Brandsmiths is pleased to report that its client, Entertainment One UK Limited, has won a trade mark dispute over use of the Peppa Pig Mark in China, in which the Court declared that Peppa Pig is now recognised as a well-known trade mark in China. This is a welcome decision particularly given that Entertainment One has only recently entered into the Chinese market.
Entertainment One is the owner of the Peppa Pig trade mark (in this case, of the Chinese Peppa Pig mark). The Peppa Pig brand is world famous, with its children’s cartoon show that is broadcast globally.
The Chinese Peppa Pig mark became valid in September 2014. Since then, Entertainment One has sought to expand the Peppa Pig
brand in China, through authorising production rights for derivative products as well as entering into agreements with TV channels to broadcast the Peppa Pig s
how and entertainment media companies to authorise use of the Peppa Pig characters on media platforms (video games, for example).
It came to Entertainment One’s attention that an online store operating on the Pinduoduo platform was selling Peppa Pig branded desk lamps. As such, Entertainment One issued proceedings for trade mark infringement against the owner of the shop as well as the owner of the platform where the lamps were being sold in September 2019.
The question before the court was whether the Peppa Pig trade mark had gained sufficient reputation among Chinese consumers to meet the requirements for the recognition of well-known trademarks, and that the lamps being sold would cause substantial confusion and misunderstanding among consumers, and therefore infringe the well-known trade mark rights of the Peppa Pig mark.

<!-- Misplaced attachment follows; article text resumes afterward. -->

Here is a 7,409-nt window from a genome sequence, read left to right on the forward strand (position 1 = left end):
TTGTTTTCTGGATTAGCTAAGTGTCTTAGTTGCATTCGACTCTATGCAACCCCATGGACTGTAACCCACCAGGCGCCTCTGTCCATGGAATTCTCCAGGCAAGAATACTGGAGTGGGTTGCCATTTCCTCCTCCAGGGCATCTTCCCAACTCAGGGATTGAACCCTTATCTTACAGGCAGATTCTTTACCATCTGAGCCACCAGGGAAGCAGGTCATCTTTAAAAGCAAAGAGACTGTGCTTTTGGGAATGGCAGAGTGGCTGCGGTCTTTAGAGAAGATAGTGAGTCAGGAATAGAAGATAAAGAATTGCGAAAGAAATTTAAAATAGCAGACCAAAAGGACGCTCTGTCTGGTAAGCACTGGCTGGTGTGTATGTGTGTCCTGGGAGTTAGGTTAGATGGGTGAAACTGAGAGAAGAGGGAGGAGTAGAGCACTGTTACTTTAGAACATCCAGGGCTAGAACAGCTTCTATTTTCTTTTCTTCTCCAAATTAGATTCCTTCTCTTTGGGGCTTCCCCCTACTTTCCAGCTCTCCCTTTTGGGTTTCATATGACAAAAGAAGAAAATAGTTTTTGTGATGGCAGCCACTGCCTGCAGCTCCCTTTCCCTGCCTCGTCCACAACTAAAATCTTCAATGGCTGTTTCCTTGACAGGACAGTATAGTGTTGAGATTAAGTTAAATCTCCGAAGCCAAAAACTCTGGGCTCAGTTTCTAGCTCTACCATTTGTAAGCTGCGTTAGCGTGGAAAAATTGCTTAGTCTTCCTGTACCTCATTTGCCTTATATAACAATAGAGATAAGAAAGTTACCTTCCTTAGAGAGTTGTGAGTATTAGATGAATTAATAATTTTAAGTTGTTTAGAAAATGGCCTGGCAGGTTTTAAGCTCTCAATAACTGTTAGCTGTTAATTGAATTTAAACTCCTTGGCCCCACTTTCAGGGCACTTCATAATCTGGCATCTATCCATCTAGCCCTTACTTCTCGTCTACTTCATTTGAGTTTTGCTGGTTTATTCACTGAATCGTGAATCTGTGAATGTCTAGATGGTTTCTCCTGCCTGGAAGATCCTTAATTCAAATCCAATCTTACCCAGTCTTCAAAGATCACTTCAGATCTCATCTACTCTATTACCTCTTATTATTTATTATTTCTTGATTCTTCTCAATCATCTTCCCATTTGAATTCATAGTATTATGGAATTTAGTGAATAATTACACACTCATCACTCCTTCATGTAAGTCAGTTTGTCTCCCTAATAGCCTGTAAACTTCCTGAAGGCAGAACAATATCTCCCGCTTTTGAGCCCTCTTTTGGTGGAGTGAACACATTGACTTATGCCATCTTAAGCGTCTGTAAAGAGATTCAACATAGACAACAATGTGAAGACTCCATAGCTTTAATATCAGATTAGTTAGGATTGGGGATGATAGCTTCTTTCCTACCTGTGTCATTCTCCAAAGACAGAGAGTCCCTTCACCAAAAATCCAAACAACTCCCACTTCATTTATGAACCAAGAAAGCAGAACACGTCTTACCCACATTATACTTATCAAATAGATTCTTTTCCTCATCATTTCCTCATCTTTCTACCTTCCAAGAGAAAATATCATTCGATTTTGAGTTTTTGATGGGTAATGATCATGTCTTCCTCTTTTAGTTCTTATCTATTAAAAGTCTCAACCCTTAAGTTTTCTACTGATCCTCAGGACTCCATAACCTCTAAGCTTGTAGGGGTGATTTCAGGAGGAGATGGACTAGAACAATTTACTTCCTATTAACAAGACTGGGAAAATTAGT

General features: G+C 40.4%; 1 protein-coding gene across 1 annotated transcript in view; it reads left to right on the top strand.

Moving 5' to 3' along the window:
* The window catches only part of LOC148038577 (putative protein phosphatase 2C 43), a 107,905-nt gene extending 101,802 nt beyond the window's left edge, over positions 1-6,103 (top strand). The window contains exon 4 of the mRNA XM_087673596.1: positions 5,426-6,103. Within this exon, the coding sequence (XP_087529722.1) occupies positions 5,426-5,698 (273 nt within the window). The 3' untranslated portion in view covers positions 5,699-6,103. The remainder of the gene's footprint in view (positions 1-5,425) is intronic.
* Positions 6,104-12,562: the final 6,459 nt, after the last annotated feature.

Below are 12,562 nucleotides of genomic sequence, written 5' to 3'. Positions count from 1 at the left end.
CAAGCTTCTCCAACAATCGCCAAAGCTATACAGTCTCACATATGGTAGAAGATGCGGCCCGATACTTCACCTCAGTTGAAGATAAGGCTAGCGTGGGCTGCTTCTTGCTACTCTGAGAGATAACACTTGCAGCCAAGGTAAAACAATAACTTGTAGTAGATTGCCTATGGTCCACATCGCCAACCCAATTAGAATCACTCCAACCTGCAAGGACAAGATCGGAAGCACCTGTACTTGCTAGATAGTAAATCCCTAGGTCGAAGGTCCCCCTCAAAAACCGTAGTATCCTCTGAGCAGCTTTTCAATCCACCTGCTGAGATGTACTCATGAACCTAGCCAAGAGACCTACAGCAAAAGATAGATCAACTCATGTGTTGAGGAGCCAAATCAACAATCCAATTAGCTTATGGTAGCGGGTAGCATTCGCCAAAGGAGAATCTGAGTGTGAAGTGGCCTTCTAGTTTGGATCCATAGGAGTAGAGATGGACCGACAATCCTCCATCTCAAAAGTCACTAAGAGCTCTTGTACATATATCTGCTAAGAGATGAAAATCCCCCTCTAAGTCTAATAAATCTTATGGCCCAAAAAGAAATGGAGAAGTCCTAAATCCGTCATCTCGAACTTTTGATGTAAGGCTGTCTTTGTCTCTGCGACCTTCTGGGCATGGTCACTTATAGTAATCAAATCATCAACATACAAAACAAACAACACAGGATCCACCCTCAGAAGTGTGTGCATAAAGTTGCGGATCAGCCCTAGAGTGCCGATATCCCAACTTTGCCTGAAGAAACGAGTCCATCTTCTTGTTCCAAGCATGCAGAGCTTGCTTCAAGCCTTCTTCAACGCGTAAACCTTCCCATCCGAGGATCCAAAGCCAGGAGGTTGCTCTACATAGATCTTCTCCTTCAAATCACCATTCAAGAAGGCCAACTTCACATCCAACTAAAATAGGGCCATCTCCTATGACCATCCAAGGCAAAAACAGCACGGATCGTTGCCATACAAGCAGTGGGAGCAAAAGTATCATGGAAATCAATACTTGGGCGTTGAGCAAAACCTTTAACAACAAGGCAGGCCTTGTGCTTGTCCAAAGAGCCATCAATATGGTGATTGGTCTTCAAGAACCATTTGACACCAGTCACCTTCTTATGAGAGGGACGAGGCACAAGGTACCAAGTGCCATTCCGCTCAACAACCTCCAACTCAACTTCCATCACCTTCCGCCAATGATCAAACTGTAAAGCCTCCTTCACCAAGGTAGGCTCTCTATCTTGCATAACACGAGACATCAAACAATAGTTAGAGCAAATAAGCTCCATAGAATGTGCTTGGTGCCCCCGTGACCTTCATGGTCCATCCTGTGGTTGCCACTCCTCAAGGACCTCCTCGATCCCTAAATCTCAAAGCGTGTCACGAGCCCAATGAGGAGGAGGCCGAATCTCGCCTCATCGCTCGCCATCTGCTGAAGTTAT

The court found that the Peppa Pig mark did indeed enjoy a significant reputation among Chinese consumers. The court found that the evidence showed that the Peppa Pig show had been broadcast extensively throughout China and had a large viewership. It also found that products derived from the Peppa Pig brand (such as books and DVDs) enjoyed enormous popularity in the Chinese market. For example, Series One of the Peppa Pig show was number one bestseller in children’s books in the first half of 2017.
The court held that the mark was a well-known mark and should be recognised as a well-known registered trade mark. It therefore found that the mark had been infringed by the online shop selling desk lamps, although the online platform where the goods were sold were not said to have infringed the mark.
This judgment bears well for the future of the expansion of the Peppa Pig brand in the Chinese market because it is a clear and unequivocal judgment showing that (1) the Peppa Pig mark enjoys a substantial reputation in China and is therefore afforded a high degree of brand protection and (2) the brand is likely to be well-protected by the Chinese courts in the future as this judgment will act as a precedent should there be future infringements of any of Peppa Pig’s marks.
Niall Trainor, Senior director of Entertainment One said: “We’re obviously very pleased we obtained this major recognition on the IP front, particularly as we only launched the brand in China a few years ago. It is particularly notable given that comparatively few foreign-owned content brands manage to attain well-known recognition in China.”
China is a key market for Entertainment One due to the strong potential commercial benefits that exist there. This judgment is exciting news for the company’s continued expansion into the Chinese market.